Dwayne “The Rock” Johnson as Sean Porter
Xzibit as Malcolm Moore
L. Scott Caldwell as Bobbi Porter
Leon Rippy as Paul Higa
Kevin Dunn as Dexter
Michael J. Pagan as Roger Weathers
Jade Yorker as Willie Weathers
David V. Thomas as Kelvin
Setu Taase as Junior Plaita
James Earl as Madlock
Brandon Smith as Bug
Jamal Mixon as Evans
Robert Zepeda as Peavy
Omari Hardwick as Free
Sean Porter (Dwayne “The Rock” Johnson) is a correctional officer at a juvenile detention facility who has gotten fed up with watching kids come in, do their time and get thrown back out onto the streets. The kids usually have nothing to look forward other than an early death or life in prison. Porter and his fellow officer Malcolm (Xzibit) come up with a plan to help the struggling kids build a sense of identity and self-worth away from gangs and the street by getting them involved in a character and team-building activity – football.
Like many films of this type before (“Coach Carter,” etc.), “Gridiron Gang” is based on real people and a real story, and like those other films is built around inspiring sports films clichés, though it’s given some extra weight by the brutality of the situations many of the kids face, particularly the gangbangers who have been brought up in a culture where gang identity supersedes rationality and inner city kids are living lives of constant tribal warfare. The movie’s opening in particular is quite bleak and well done, even if shaky camerawork makes it difficult to always tell exactly what’s going on. Director Jouanou (“Entropy”) makes a strong effort to show exactly what kind of lives these kids need to be rescued from.
It’s a difficult balancing act between the darkness of gang life and the lightness of the sports film where inspiring moments can very easily become maudlin and wearing. “Gridiron Gang” slips and stumbles a bit, particularly in the second half, but for the most part makes it across whole.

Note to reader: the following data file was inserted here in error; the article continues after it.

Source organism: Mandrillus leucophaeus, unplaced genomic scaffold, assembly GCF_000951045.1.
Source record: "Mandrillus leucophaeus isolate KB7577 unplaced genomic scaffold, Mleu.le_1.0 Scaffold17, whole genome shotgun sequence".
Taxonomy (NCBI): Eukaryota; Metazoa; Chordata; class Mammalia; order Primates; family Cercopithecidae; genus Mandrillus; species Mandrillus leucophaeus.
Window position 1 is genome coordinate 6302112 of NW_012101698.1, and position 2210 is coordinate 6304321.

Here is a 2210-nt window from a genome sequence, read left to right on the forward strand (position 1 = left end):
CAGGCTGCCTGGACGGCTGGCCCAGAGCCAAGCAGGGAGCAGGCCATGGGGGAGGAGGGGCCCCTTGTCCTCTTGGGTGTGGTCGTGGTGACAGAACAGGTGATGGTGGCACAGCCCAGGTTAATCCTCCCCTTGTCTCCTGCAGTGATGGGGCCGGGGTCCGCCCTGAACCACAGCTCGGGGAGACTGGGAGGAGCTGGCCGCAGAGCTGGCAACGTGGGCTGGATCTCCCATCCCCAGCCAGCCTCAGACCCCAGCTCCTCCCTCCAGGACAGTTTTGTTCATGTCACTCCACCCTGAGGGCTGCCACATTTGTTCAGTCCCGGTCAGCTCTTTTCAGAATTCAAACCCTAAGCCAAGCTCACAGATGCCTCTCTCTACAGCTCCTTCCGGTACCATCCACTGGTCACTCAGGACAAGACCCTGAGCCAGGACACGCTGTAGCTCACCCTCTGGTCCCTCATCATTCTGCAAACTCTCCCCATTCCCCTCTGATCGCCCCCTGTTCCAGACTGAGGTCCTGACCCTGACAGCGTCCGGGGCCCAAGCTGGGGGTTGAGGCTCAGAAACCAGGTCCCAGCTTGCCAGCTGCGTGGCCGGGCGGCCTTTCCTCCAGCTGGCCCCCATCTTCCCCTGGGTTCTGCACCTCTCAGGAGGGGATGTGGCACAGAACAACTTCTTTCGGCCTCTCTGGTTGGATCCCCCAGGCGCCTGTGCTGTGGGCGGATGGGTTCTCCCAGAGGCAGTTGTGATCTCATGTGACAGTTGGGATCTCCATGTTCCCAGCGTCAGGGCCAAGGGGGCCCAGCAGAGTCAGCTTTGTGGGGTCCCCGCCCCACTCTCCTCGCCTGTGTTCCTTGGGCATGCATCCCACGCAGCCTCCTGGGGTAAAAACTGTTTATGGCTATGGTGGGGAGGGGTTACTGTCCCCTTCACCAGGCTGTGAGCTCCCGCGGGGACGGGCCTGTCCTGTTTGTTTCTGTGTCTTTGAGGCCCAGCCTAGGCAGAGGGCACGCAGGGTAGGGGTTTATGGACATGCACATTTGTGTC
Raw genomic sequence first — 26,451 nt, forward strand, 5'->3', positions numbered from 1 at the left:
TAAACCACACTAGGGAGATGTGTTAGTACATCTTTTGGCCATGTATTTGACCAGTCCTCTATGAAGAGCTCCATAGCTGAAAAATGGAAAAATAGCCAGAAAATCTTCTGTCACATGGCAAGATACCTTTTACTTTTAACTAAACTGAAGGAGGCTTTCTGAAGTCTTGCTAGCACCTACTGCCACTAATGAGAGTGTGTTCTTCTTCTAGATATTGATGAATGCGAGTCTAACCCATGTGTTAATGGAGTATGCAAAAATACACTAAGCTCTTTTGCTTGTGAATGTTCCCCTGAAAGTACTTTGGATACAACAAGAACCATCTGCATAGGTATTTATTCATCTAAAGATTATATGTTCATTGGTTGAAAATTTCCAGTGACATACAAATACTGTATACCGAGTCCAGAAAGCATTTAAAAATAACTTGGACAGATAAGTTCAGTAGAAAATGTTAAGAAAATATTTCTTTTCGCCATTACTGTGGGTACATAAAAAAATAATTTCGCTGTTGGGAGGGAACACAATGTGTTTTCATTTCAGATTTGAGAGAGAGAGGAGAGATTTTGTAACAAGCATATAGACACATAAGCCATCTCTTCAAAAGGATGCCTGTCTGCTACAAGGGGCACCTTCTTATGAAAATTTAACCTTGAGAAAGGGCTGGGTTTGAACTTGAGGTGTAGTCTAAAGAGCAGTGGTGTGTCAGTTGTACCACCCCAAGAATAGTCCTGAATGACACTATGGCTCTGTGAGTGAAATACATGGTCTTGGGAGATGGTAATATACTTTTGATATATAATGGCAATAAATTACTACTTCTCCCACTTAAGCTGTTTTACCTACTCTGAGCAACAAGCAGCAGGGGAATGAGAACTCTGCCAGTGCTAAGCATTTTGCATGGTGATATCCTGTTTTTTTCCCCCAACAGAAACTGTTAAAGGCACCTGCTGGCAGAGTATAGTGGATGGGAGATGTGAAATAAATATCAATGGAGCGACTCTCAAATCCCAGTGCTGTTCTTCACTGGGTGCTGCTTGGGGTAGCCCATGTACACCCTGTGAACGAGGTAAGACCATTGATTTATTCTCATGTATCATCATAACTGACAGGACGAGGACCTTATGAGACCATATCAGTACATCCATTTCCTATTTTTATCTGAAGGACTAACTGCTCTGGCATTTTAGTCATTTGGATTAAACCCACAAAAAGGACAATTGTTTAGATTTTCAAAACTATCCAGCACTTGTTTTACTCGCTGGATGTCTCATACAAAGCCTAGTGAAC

The coach is usually the one that decides whether these types of films work and how sappy (or not) they become and that’s as true for “Gridiron Gang” as it is for any other sports film. The good news is that Dwayne “The Rock” Johnson can actually act and keeps the film on course with even a few flashes of charismatic flare. It’s not an extremely complex role but it does stretch him more than he’s had to up to this point, particularly a subplot about his relationship with his dying (presumably of cancer, though it’s never stated) mother and his long gone father. He pulls it off and makes it seem real, and that’s as much as anyone could ask for. If nothing else, “Gridiron Gang” shows he’s capable of more than just action films and broad comedy.
He gets some support from Xzibit as his assistant coach and administrators Leon Rippy and Kevin Dunn (it’s a general rule in these types of films that the administration always has to be against the idea of the program at the start), but mostly it’s just Johnson and the kids, who tend to get by with looking sullen and brooding. The rest of the film is fairly standard even if the stakes are higher than most films of the type, particularly after a member of the team is attacked after a game by a rival gang. It’s not the first of it’s type or the best, but it’s not bad at all.